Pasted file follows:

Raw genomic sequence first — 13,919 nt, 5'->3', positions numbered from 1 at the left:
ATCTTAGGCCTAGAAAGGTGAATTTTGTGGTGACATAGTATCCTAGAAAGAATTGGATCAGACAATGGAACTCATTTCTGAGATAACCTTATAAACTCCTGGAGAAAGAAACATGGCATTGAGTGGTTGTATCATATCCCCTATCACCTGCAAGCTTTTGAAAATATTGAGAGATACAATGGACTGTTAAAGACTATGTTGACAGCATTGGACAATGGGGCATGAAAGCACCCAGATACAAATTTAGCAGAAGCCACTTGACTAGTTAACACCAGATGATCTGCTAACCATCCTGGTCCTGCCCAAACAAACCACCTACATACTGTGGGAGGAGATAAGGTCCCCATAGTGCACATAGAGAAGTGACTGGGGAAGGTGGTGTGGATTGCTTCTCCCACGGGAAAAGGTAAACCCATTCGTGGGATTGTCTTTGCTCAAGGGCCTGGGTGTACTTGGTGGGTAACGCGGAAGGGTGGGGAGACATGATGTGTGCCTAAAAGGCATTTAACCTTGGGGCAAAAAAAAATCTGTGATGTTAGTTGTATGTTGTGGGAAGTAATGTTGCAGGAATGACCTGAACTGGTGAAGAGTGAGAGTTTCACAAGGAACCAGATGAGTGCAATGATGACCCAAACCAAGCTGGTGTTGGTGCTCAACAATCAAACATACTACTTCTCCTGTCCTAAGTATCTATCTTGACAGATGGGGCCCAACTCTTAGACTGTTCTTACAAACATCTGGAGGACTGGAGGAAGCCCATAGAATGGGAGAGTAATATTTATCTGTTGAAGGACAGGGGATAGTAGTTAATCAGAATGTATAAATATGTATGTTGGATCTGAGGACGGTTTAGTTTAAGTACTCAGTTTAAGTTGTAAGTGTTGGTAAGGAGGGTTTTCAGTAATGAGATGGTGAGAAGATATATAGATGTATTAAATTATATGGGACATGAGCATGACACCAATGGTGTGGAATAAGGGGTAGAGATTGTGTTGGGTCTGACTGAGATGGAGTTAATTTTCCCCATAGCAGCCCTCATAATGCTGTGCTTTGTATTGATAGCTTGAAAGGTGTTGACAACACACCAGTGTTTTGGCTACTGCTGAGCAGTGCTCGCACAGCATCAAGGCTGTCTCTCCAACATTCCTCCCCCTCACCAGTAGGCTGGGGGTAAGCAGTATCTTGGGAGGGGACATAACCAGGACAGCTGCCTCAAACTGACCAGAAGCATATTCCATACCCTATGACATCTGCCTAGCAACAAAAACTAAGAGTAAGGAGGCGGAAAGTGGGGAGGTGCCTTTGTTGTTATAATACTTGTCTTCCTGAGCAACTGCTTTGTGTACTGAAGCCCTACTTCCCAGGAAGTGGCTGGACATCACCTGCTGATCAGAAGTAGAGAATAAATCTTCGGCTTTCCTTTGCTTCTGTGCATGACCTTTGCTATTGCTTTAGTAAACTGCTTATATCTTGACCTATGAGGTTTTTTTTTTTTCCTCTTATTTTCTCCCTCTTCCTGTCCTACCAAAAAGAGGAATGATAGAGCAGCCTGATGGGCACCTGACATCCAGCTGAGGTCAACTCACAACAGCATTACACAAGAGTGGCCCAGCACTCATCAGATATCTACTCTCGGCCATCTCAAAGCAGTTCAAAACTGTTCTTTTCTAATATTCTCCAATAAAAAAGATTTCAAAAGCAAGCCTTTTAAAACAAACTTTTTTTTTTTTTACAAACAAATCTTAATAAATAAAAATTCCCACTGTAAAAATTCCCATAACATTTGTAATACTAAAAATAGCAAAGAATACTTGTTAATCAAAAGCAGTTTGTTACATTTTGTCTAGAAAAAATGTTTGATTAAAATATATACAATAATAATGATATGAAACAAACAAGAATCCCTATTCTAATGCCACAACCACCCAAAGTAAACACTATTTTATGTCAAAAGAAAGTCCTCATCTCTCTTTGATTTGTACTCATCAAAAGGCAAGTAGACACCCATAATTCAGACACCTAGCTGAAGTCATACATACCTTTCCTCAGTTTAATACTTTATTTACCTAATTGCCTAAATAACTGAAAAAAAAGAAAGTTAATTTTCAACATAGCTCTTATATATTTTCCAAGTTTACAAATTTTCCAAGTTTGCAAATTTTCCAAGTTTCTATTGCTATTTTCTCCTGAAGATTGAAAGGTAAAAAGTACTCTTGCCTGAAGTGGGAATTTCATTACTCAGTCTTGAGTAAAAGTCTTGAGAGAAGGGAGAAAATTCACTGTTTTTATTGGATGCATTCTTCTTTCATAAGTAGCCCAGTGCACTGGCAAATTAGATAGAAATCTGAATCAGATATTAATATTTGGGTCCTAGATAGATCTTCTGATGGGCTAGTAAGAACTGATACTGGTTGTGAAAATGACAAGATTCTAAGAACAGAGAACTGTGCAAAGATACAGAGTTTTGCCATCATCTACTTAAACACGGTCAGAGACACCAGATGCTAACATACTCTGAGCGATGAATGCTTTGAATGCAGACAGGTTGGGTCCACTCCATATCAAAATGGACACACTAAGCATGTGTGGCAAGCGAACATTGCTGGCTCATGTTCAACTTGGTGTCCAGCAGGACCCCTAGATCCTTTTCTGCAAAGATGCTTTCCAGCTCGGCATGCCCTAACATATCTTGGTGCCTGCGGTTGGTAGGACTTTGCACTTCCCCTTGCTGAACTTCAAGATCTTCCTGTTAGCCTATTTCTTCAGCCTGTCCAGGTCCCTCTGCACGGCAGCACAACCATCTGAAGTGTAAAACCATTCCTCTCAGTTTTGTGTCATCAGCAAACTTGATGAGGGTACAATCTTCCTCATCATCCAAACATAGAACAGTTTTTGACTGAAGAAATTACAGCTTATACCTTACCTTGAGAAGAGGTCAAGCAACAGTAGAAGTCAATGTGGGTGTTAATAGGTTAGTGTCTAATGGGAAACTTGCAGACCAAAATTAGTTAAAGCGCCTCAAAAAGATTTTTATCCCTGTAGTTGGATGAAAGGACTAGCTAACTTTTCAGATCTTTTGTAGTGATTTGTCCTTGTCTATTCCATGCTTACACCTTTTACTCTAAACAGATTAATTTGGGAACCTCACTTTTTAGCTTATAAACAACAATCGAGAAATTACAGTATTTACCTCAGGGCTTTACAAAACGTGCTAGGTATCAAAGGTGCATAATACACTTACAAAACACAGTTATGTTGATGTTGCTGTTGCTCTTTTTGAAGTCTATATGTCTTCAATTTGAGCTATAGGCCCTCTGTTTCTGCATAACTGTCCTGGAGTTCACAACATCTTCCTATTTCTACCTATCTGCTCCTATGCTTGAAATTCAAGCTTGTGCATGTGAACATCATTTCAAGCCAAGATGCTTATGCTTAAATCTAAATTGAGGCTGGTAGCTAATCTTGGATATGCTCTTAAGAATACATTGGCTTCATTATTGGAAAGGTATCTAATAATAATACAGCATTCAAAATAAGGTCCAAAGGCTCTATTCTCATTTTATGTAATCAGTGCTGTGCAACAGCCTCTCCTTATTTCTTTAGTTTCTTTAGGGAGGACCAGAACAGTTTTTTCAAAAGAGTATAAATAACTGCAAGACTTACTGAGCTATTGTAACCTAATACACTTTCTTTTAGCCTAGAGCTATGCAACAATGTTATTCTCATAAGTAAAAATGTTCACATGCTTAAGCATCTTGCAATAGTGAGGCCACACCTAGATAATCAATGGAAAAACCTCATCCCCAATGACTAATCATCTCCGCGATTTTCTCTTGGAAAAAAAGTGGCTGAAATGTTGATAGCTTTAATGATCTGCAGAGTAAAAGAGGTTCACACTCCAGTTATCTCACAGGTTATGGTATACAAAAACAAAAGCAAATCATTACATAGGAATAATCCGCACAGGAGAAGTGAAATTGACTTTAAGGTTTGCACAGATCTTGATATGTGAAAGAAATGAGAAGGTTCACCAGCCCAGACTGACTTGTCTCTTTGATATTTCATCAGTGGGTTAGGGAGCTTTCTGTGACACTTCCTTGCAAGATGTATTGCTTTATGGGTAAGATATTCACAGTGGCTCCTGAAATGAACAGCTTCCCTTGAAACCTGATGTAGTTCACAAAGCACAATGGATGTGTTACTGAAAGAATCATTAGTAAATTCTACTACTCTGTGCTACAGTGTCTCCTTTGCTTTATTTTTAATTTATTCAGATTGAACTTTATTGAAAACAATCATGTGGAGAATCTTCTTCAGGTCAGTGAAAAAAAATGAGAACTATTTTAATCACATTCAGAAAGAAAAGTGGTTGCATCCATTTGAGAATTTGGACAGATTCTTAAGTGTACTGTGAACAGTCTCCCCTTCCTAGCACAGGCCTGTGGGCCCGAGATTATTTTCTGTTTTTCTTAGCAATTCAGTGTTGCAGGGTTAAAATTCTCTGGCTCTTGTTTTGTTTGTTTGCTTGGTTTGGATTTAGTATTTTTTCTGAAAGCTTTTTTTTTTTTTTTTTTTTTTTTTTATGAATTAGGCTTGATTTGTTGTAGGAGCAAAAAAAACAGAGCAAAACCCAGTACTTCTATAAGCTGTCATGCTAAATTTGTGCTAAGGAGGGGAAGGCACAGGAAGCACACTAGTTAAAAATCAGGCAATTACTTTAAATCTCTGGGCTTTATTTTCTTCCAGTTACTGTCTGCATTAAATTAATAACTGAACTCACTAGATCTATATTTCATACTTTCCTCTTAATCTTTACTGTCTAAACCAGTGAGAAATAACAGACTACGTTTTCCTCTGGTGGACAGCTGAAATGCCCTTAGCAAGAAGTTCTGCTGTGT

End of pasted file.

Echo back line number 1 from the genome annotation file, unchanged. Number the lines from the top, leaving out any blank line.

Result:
Raw genomic sequence first — 13,919 nt, 5'->3', positions numbered from 1 at the left: